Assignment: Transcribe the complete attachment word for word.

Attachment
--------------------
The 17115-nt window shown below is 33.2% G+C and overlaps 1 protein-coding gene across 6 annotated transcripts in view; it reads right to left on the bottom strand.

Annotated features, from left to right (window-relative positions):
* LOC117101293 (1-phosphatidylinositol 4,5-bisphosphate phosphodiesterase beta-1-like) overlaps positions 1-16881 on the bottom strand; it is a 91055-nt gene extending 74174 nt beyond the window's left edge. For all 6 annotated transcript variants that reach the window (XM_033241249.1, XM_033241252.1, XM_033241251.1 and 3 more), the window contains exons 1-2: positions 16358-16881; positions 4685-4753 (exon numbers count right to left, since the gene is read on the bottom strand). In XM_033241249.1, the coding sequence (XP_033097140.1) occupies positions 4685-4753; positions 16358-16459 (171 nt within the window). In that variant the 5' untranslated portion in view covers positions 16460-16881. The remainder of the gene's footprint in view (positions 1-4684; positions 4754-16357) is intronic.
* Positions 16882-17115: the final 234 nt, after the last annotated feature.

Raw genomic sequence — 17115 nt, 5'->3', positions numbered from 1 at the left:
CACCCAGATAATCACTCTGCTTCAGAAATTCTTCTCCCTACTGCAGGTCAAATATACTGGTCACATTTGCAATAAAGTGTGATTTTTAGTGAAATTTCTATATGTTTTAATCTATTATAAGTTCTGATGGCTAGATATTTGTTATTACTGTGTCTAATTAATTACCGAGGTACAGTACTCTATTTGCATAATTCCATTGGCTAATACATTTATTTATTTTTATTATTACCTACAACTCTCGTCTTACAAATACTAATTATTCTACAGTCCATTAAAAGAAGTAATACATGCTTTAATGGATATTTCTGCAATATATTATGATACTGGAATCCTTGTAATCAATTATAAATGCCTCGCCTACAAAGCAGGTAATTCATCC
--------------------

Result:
The 17115-nt window shown below is 33.2% G+C and overlaps 1 protein-coding gene across 6 annotated transcripts in view; it reads right to left on the bottom strand.

Annotated features, from left to right (window-relative positions):
* LOC117101293 (1-phosphatidylinositol 4,5-bisphosphate phosphodiesterase beta-1-like) overlaps positions 1-16881 on the bottom strand; it is a 91055-nt gene extending 74174 nt beyond the window's left edge. For all 6 annotated transcript variants that reach the window (XM_033241249.1, XM_033241252.1, XM_033241251.1 and 3 more), the window contains exons 1-2: positions 16358-16881; positions 4685-4753 (exon numbers count right to left, since the gene is read on the bottom strand). In XM_033241249.1, the coding sequence (XP_033097140.1) occupies positions 4685-4753; positions 16358-16459 (171 nt within the window). In that variant the 5' untranslated portion in view covers positions 16460-16881. The remainder of the gene's footprint in view (positions 1-4684; positions 4754-16357) is intronic.
* Positions 16882-17115: the final 234 nt, after the last annotated feature.

Raw genomic sequence — 17115 nt, 5'->3', positions numbered from 1 at the left:
CACCCAGATAATCACTCTGCTTCAGAAATTCTTCTCCCTACTGCAGGTCAAATATACTGGTCACATTTGCAATAAAGTGTGATTTTTAGTGAAATTTCTATATGTTTTAATCTATTATAAGTTCTGATGGCTAGATATTTGTTATTACTGTGTCTAATTAATTACCGAGGTACAGTACTCTATTTGCATAATTCCATTGGCTAATACATTTATTTATTTTTATTATTACCTACAACTCTCGTCTTACAAATACTAATTATTCTACAGTCCATTAAAAGAAGTAATACATGCTTTAATGGATATTTCTGCAATATATTATGATACTGGAATCCTTGTAATCAATTATAAATGCCTCGCCTACAAAGCAGGTAATTCATCC